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Does Graded Exercise Therapy cure ME?
Monday 30 May 2011
Important article and poster campaign in the UK from TYMES Trust, Dr Nigel Speight (longest serving NHS Consultant Paediatrician with a specialist interest in ME patients) with support from Professor Malcolm Hooper:
DOES GRADED EXERCISE THERAPY CURE ME?
Dr Nigel Speight:
If there were a cure, there would be no controversy. Evidence for this is provided by the large number of severely affected individuals around the UK, most of whom have tried just about every treatment on offer, yet remain severely affected.
In 2007, NICE Guidelines gave qualified approval to Graded Exercise Therapy (GET) and Cognitive Behaviour Therapy (CBT) due to limited evidence that they might be helpful in mild and convalescent cases. There is no significant evidence that they help severe cases, and plenty of evidence from the patient community that over-enthusiastic forms of GET can be positively harmful.
The danger of doctors placing too much faith in the efficacy of these forms of management is that, when they fail to work, the doctor may start ‘blaming the patient’. They may say: ‘this can’t be ME/CFS because they are not responding to orthodox treatment’ and invoke a psychiatric diagnosis eg Pervasive Refusal Syndrome, abnormal illness behaviour, or Munchausen Syndrome by Proxy / Factitious Induced Illness in children. Alternatively, the family can be blamed for ‘sabotaging’ the treatment, and their access to the child (if in hospital) restricted.
This well-meaning but in my opinion seriously misguided belief system leads to the family being subjected to the juggernaut of Child Protection proceedings, which in the case of an already severely affected patient amounts to ‘Child Abuse by Professionals’.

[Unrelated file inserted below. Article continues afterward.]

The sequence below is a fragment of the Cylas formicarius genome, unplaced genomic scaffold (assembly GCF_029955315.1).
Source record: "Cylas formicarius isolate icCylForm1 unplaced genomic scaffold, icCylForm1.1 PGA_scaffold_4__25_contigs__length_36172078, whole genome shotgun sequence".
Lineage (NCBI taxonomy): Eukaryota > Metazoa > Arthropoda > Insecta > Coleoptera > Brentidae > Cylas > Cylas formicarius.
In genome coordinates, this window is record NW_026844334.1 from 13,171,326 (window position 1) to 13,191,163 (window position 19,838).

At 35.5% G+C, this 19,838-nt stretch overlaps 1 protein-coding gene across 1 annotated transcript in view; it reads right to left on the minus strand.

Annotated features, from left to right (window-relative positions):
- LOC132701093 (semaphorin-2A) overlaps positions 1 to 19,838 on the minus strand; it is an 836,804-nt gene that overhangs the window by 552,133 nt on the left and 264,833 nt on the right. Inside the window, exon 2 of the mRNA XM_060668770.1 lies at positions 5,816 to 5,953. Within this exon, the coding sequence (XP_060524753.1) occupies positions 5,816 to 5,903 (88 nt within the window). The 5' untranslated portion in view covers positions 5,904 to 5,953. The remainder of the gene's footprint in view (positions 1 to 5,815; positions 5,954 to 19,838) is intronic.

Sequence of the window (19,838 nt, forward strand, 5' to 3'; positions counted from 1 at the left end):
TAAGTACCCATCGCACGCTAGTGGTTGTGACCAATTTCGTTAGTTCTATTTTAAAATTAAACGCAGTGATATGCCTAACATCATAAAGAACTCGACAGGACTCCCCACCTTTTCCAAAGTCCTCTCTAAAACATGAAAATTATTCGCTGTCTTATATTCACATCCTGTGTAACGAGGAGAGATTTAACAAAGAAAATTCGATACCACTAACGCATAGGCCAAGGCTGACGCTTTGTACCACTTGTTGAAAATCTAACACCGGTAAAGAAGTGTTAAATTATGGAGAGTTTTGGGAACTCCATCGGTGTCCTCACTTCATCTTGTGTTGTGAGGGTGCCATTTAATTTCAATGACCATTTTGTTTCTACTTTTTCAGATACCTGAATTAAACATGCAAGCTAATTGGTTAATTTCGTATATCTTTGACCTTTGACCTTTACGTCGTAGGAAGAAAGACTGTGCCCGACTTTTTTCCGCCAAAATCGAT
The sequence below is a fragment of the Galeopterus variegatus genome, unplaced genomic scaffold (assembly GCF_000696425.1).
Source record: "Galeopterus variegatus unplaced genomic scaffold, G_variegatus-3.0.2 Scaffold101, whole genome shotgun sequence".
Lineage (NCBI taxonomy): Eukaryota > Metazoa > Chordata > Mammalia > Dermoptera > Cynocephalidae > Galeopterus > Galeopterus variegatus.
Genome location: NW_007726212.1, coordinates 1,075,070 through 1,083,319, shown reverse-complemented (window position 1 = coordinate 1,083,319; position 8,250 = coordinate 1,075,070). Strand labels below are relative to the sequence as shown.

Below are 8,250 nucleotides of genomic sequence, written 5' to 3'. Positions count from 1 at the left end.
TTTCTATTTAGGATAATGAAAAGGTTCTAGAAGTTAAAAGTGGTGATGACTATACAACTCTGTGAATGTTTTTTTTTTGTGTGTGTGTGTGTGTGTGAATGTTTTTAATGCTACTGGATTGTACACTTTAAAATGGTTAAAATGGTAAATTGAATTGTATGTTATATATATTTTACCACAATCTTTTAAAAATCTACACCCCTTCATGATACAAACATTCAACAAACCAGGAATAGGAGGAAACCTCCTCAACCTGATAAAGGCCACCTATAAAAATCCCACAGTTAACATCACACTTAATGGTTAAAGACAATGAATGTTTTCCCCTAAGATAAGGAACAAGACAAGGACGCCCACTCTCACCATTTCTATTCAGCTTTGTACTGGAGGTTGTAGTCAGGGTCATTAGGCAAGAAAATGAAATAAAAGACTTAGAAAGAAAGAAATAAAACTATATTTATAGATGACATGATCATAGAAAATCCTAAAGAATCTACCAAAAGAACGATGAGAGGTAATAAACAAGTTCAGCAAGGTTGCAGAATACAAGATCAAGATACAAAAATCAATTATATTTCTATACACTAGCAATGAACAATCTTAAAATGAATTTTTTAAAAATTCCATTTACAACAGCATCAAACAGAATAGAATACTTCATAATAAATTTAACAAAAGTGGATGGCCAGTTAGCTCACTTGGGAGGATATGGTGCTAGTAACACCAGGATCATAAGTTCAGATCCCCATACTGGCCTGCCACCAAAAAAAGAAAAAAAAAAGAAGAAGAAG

In the past one felt that once a young person reached 18 they were safe from these pressures but now the same sort of belief system is leading to an adult form of Care Proceedings. Using the Mental Capacity Act, the patient who declines ‘treatment’ (typically, admission to a psychiatric unit) is said to lack ‘capacity’ to make their own decisions. The spectre of Munchausen Syndrome by Proxy is invoked to deprive patients of their liberty on the grounds that they do not understand their own best interests.
Perhaps the next version of NICE Guidelines should state loud and clear:
There is no form of treatment for ME/CFS of such efficacy that it could ever justify a coercive approach.
Once the limitations of GET and CBT are accepted, doctors can recommence their duty to support and care for their patients in a more humane way.
Dr Nigel Speight
Professor Malcolm Hooper:
GET is based on the theory that patients have just become unfit (deconditioned) -
‘If the child doesn’t fit the theory then the theory is wrong. In the severely ill, bed rest is not harmful and may be essential [...] Activity levels will naturally increase as the child’s symptoms improve [...] Excessive activity can be harmful.’ (The late Dr Alan Franklin, Consultant Paediatrician).
‘Papers that disprove the “deconditioning” theory in ME/CFS include (i) Scroop GC et al; Med J Aust 2004:181:578-580; (ii) Schmaling KB et al; J Psychsom Res 2005:58(4):375- 381; (iii) Newton JL et al; Q J Med 2007:100:519-526.’
Professor Malcolm Hooper
Free electronic (pdf) versions of the article with Dr Speight and accompanying poster available online at:
More information on this TYMES Trust campaign with Dr Speight is available at the following link where printed posters/articles are available for purchase for just £3.35 for 10 (inc p&p).
[Message ends - Permission to repost].
The above originally appeared here.
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